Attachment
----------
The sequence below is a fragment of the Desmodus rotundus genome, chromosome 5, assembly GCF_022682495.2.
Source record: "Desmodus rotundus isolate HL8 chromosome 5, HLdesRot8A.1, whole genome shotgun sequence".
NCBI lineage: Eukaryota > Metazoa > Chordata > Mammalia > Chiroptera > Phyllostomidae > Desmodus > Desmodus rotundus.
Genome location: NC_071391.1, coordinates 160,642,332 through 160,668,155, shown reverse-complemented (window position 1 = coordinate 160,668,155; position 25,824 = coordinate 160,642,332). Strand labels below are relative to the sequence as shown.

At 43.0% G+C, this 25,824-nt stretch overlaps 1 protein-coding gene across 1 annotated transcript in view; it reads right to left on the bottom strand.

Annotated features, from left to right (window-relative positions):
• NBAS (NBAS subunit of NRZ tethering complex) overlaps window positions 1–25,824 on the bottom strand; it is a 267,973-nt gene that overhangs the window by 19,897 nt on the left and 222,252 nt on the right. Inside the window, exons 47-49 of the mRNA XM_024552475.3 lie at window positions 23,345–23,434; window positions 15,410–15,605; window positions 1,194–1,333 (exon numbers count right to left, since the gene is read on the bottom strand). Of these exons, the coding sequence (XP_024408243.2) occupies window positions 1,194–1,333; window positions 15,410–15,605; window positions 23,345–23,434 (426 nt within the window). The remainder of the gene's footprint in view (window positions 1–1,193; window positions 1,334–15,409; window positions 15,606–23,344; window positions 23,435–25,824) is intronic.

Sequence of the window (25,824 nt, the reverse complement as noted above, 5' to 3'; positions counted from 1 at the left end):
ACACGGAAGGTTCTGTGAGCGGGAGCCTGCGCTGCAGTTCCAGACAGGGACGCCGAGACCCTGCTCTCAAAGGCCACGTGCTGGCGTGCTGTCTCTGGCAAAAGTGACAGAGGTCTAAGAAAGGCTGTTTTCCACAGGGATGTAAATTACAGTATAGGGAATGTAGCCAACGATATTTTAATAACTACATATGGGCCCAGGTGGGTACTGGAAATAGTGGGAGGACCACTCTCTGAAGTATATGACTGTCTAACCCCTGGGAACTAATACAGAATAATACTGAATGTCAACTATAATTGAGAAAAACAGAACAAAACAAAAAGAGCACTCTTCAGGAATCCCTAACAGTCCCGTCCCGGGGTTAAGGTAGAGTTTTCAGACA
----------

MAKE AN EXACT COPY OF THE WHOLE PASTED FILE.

The sequence below is a fragment of the Desmodus rotundus genome, chromosome 5, assembly GCF_022682495.2.
Source record: "Desmodus rotundus isolate HL8 chromosome 5, HLdesRot8A.1, whole genome shotgun sequence".
NCBI lineage: Eukaryota > Metazoa > Chordata > Mammalia > Chiroptera > Phyllostomidae > Desmodus > Desmodus rotundus.
Genome location: NC_071391.1, coordinates 160,642,332 through 160,668,155, shown reverse-complemented (window position 1 = coordinate 160,668,155; position 25,824 = coordinate 160,642,332). Strand labels below are relative to the sequence as shown.

At 43.0% G+C, this 25,824-nt stretch overlaps 1 protein-coding gene across 1 annotated transcript in view; it reads right to left on the bottom strand.

Annotated features, from left to right (window-relative positions):
• NBAS (NBAS subunit of NRZ tethering complex) overlaps window positions 1–25,824 on the bottom strand; it is a 267,973-nt gene that overhangs the window by 19,897 nt on the left and 222,252 nt on the right. Inside the window, exons 47-49 of the mRNA XM_024552475.3 lie at window positions 23,345–23,434; window positions 15,410–15,605; window positions 1,194–1,333 (exon numbers count right to left, since the gene is read on the bottom strand). Of these exons, the coding sequence (XP_024408243.2) occupies window positions 1,194–1,333; window positions 15,410–15,605; window positions 23,345–23,434 (426 nt within the window). The remainder of the gene's footprint in view (window positions 1–1,193; window positions 1,334–15,409; window positions 15,606–23,344; window positions 23,435–25,824) is intronic.

Sequence of the window (25,824 nt, the reverse complement as noted above, 5' to 3'; positions counted from 1 at the left end):
ACACGGAAGGTTCTGTGAGCGGGAGCCTGCGCTGCAGTTCCAGACAGGGACGCCGAGACCCTGCTCTCAAAGGCCACGTGCTGGCGTGCTGTCTCTGGCAAAAGTGACAGAGGTCTAAGAAAGGCTGTTTTCCACAGGGATGTAAATTACAGTATAGGGAATGTAGCCAACGATATTTTAATAACTACATATGGGCCCAGGTGGGTACTGGAAATAGTGGGAGGACCACTCTCTGAAGTATATGACTGTCTAACCCCTGGGAACTAATACAGAATAATACTGAATGTCAACTATAATTGAGAAAAACAGAACAAAACAAAAAGAGCACTCTTCAGGAATCCCTAACAGTCCCGTCCCGGGGTTAAGGTAGAGTTTTCAGACA